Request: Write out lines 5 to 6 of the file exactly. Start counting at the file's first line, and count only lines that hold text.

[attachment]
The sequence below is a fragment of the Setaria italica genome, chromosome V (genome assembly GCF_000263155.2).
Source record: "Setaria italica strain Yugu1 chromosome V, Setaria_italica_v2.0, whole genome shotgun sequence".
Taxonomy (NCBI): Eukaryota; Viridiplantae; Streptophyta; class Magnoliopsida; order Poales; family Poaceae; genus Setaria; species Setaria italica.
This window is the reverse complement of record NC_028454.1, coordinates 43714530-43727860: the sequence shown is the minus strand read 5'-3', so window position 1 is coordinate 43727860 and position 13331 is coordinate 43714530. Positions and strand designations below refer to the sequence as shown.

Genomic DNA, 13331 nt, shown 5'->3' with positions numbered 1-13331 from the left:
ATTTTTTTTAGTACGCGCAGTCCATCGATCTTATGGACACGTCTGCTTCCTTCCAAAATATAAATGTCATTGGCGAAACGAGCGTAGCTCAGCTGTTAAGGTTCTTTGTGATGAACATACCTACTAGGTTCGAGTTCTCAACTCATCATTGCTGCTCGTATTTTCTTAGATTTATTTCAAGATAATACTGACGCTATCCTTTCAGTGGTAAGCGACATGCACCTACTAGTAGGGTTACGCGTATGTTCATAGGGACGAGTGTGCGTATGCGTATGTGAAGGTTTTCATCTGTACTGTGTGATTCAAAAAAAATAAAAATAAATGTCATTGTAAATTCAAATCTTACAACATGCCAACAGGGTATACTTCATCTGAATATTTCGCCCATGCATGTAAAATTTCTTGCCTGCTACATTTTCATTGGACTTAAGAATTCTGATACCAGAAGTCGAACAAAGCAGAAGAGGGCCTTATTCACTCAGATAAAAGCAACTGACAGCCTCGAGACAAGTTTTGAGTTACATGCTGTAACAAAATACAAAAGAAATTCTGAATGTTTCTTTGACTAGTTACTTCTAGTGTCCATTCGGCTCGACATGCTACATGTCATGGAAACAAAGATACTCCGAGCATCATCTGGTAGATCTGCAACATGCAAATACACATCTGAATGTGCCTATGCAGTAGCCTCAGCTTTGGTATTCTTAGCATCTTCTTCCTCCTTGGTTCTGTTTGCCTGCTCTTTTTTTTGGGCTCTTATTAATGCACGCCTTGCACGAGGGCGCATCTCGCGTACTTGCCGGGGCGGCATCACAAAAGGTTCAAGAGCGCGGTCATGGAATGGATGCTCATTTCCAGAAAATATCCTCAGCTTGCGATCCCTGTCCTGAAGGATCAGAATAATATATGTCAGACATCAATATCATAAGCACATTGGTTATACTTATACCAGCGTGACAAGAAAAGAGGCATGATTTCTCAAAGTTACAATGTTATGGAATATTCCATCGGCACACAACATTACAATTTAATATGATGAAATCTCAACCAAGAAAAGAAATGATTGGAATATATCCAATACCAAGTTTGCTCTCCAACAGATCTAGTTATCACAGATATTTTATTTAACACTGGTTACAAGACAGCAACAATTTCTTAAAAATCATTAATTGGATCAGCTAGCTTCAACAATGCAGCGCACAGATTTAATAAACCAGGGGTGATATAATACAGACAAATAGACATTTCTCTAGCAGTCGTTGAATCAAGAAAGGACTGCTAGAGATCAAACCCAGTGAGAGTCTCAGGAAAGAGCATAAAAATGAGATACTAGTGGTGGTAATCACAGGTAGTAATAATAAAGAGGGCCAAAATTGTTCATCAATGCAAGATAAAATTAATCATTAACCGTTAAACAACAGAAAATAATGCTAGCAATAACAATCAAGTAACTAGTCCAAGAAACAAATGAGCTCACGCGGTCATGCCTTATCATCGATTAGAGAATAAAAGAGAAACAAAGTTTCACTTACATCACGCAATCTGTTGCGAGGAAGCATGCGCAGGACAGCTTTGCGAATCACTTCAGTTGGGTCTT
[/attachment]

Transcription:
Genomic DNA, 13331 nt, shown 5'->3' with positions numbered 1-13331 from the left:
ATTTTTTTTAGTACGCGCAGTCCATCGATCTTATGGACACGTCTGCTTCCTTCCAAAATATAAATGTCATTGGCGAAACGAGCGTAGCTCAGCTGTTAAGGTTCTTTGTGATGAACATACCTACTAGGTTCGAGTTCTCAACTCATCATTGCTGCTCGTATTTTCTTAGATTTATTTCAAGATAATACTGACGCTATCCTTTCAGTGGTAAGCGACATGCACCTACTAGTAGGGTTACGCGTATGTTCATAGGGACGAGTGTGCGTATGCGTATGTGAAGGTTTTCATCTGTACTGTGTGATTCAAAAAAAATAAAAATAAATGTCATTGTAAATTCAAATCTTACAACATGCCAACAGGGTATACTTCATCTGAATATTTCGCCCATGCATGTAAAATTTCTTGCCTGCTACATTTTCATTGGACTTAAGAATTCTGATACCAGAAGTCGAACAAAGCAGAAGAGGGCCTTATTCACTCAGATAAAAGCAACTGACAGCCTCGAGACAAGTTTTGAGTTACATGCTGTAACAAAATACAAAAGAAATTCTGAATGTTTCTTTGACTAGTTACTTCTAGTGTCCATTCGGCTCGACATGCTACATGTCATGGAAACAAAGATACTCCGAGCATCATCTGGTAGATCTGCAACATGCAAATACACATCTGAATGTGCCTATGCAGTAGCCTCAGCTTTGGTATTCTTAGCATCTTCTTCCTCCTTGGTTCTGTTTGCCTGCTCTTTTTTTTGGGCTCTTATTAATGCACGCCTTGCACGAGGGCGCATCTCGCGTACTTGCCGGGGCGGCATCACAAAAGGTTCAAGAGCGCGGTCATGGAATGGATGCTCATTTCCAGAAAATATCCTCAGCTTGCGATCCCTGTCCTGAAGGATCAGAATAATATATGTCAGACATCAATATCATAAGCACATTGGTTATACTTATACCAGCGTGACAAGAAAAGAGGCATGATTTCTCAAAGTTACAATGTTATGGAATATTCCATCGGCACACAACATTACAATTTAATATGATGAAATCTCAACCAAGAAAAGAAATGATTGGAATATATCCAATACCAAGTTTGCTCTCCAACAGATCTAGTTATCACAGATATTTTATTTAACACTGGTTACAAGACAGCAACAATTTCTTAAAAATCATTAATTGGATCAGCTAGCTTCAACAATGCAGCGCACAGATTTAATAAACCAGGGGTGATATAATACAGACAAATAGACATTTCTCTAGCAGTCGTTGAATCAAGAAAGGACTGCTAGAGATCAAACCCAGTGAGAGTCTCAGGAAAGAGCATAAAAATGAGATACTAGTGGTGGTAATCACAGGTAGTAATAATAAAGAGGGCCAAAATTGTTCATCAATGCAAGATAAAATTAATCATTAACCGTTAAACAACAGAAAATAATGCTAGCAATAACAATCAAGTAACTAGTCCAAGAAACAAATGAGCTCACGCGGTCATGCCTTATCATCGATTAGAGAATAAAAGAGAAACAAAGTTTCACTTACATCACGCAATCTGTTGCGAGGAAGCATGCGCAGGACAGCTTTGCGAATCACTTCAGTTGGGTCTT